The children who attend are split into 8 groups: 4 colours determined by their age, with orange for the youngest and blue for the oldest; and then each colour split into separate boys and girls teams. Volunteers are a key part of the camps and their numbers match camper numbers, so for the 60+ children on the 2016 South Siblings Camp, there were 60+ volunteers supporting them, encouraging them and making sure they had fun. During the week the teams participate in a number of activities, from swimming to archery and from climbing to arts and crafts and much, much more. Their days are carefully planned with breaks and an after lunch rest hour, which G tells me was strictly adhered to, as well as a cabin chat every evening, where the teams reflect on their days and every member is awarded a bead to recognise what they’ve achieved. IMG_2589Discos, team games, inter-team challenges, morning singsongs, new activities, skills learned, old favourites and even a talent show sum up G’s week away.

G’s enthusiasm about her time on camp has been wonderful to hear and she was keen to teach M the camp songs and share so many snippets of everything she got up to whilst there. I love the fact that there was little or no discussion about their chronically ill siblings, but instead the focus was well and truly where it needed to be – on these children who all too frequently miss out. I was impressed with the array of meaningful mementoes that G brought home with her, as impressed as she was delighted. More than just her purple OTW t-shirt and a black one for M, but also a carefully crafted wooden bird-box, team and camp photos, a hand-print card holding the reflections of the team – both peers and volunteers – on who G is as a person and why they appreciated her, and that precious collection of beads reflecting her achievements during the week, recognised by her team volunteers and accompanied by a written record of why they felt she had earned them. All of these things have built up her self-confidence in those few days away and have helped her feel even more valued within this new group of friends.

For us, it was an unnaturally quiet week in the household and there was a definite sense of something missing from our every activity. IMG_3019M was reluctant to admit to missing having G around to play with and torment, but his move to sleep in her bed every night she was away revealed the depth of those feelings he didn’t want to show.

As a parent, you know you’re on to a good thing when you child asks for more and G has already asked if we can apply for her to go again next year if at all possible. Her enthusiasm about her experience has bubbled over and infected the whole family with M now having everything firmly crossed that his application for a place on the August Health Challenges Camp is successful. That would see him having those same opportunities to enjoy as G in an environment that we can be confident will be safe for him as there are medical volunteers and 1-to-1 support for the chronically ill children. Even better, the children have decided to make OTW the focus of their fundraising efforts during National Eosinophil Awareness Week this May. The one thing I haven’t mentioned is that these camps are offered completely free to those children who attend, making them truly accessible to all, which is a really fantastic part of this charity. Any funds that G and M can raise will help make a huge difference to others like them and if you’d like to make a small donation, you can do so via this link or the button on the right, with our thanks.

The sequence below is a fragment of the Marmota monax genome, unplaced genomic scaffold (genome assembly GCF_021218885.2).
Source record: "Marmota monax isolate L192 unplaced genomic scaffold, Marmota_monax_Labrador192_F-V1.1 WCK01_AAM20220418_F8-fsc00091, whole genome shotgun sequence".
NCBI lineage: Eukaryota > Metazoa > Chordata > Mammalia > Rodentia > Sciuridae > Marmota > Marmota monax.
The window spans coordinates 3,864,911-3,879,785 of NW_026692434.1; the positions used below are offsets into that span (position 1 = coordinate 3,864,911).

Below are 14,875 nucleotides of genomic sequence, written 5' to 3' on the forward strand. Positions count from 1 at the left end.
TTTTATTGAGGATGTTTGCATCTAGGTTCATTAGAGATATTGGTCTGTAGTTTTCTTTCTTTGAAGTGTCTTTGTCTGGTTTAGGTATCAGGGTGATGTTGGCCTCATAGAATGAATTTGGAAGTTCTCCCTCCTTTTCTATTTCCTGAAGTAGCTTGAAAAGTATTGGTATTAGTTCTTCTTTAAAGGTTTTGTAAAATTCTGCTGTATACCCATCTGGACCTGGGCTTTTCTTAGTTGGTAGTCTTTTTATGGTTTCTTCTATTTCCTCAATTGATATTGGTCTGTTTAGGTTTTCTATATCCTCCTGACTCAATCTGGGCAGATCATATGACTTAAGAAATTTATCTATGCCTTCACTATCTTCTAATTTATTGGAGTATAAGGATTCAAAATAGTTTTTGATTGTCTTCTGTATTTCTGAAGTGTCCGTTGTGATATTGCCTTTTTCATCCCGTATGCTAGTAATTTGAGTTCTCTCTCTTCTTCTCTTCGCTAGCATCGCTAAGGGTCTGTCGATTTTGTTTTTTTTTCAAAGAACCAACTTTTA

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Reaching out

I am, without a doubt, a firm believer that things happen for a reason and that the lessons I’ve learned, the situations we’ve survived and the successes we’ve fought for and achieved over the last few years have given me an understanding and empathy that nothing else could have done in the same way. I have discovered within myself a strength I didn’t know was lurking, which has seen me through some of the darkest days I’ve ever had to face. My Mum and Aunt love to remind me I come from a line of strong women and these challenges have helped me grow even stronger. The struggles I’ve had to face have enabled me to reach out and bring some comfort and reassurance and offer an ear always ready to listen when others have most needed it. What’s more, not only can I speak from a shared experience and the common bond of parenting a child with a chronic illness, but I want to give support when it’s most needed. you-never-know-how-strong-you-are-until-being-strong-is-the-only-choice-you-haveThat incomparable insight is what almost makes the challenges of M’s health worthwhile, for whilst I would give anything for him not to have to live with a rare illness like EC, it has, without a doubt, given me a compassion and understanding beyond what I would otherwise have known.